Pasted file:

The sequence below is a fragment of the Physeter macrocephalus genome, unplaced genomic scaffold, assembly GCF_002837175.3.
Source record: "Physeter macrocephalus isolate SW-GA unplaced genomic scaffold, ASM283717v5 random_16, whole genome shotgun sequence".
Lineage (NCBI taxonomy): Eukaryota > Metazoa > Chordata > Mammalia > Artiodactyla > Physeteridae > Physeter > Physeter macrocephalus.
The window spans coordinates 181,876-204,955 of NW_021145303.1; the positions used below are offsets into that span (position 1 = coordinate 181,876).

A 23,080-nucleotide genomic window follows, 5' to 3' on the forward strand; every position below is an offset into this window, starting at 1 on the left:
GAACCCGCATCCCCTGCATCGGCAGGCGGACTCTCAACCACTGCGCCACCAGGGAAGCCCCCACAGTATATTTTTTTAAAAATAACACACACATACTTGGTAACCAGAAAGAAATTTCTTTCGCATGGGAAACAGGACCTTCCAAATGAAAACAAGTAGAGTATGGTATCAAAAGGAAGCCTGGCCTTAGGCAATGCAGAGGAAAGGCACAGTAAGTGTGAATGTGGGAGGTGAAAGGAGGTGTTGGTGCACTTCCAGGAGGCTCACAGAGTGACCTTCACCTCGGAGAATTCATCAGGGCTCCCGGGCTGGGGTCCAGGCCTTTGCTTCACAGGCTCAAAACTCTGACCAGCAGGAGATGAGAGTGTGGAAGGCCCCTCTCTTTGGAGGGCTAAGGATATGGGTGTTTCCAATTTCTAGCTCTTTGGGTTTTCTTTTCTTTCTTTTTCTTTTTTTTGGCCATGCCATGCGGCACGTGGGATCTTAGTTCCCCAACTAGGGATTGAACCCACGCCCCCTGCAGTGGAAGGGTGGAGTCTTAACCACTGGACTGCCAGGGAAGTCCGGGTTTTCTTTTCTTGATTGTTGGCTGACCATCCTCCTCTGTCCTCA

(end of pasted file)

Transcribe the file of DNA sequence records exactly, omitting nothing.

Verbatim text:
The sequence below is a fragment of the Physeter macrocephalus genome, unplaced genomic scaffold, assembly GCF_002837175.3.
Source record: "Physeter macrocephalus isolate SW-GA unplaced genomic scaffold, ASM283717v5 random_16, whole genome shotgun sequence".
Lineage (NCBI taxonomy): Eukaryota > Metazoa > Chordata > Mammalia > Artiodactyla > Physeteridae > Physeter > Physeter macrocephalus.
The window spans coordinates 181,876-204,955 of NW_021145303.1; the positions used below are offsets into that span (position 1 = coordinate 181,876).

A 23,080-nucleotide genomic window follows, 5' to 3' on the forward strand; every position below is an offset into this window, starting at 1 on the left:
GAACCCGCATCCCCTGCATCGGCAGGCGGACTCTCAACCACTGCGCCACCAGGGAAGCCCCCACAGTATATTTTTTTAAAAATAACACACACATACTTGGTAACCAGAAAGAAATTTCTTTCGCATGGGAAACAGGACCTTCCAAATGAAAACAAGTAGAGTATGGTATCAAAAGGAAGCCTGGCCTTAGGCAATGCAGAGGAAAGGCACAGTAAGTGTGAATGTGGGAGGTGAAAGGAGGTGTTGGTGCACTTCCAGGAGGCTCACAGAGTGACCTTCACCTCGGAGAATTCATCAGGGCTCCCGGGCTGGGGTCCAGGCCTTTGCTTCACAGGCTCAAAACTCTGACCAGCAGGAGATGAGAGTGTGGAAGGCCCCTCTCTTTGGAGGGCTAAGGATATGGGTGTTTCCAATTTCTAGCTCTTTGGGTTTTCTTTTCTTTCTTTTTCTTTTTTTTGGCCATGCCATGCGGCACGTGGGATCTTAGTTCCCCAACTAGGGATTGAACCCACGCCCCCTGCAGTGGAAGGGTGGAGTCTTAACCACTGGACTGCCAGGGAAGTCCGGGTTTTCTTTTCTTGATTGTTGGCTGACCATCCTCCTCTGTCCTCA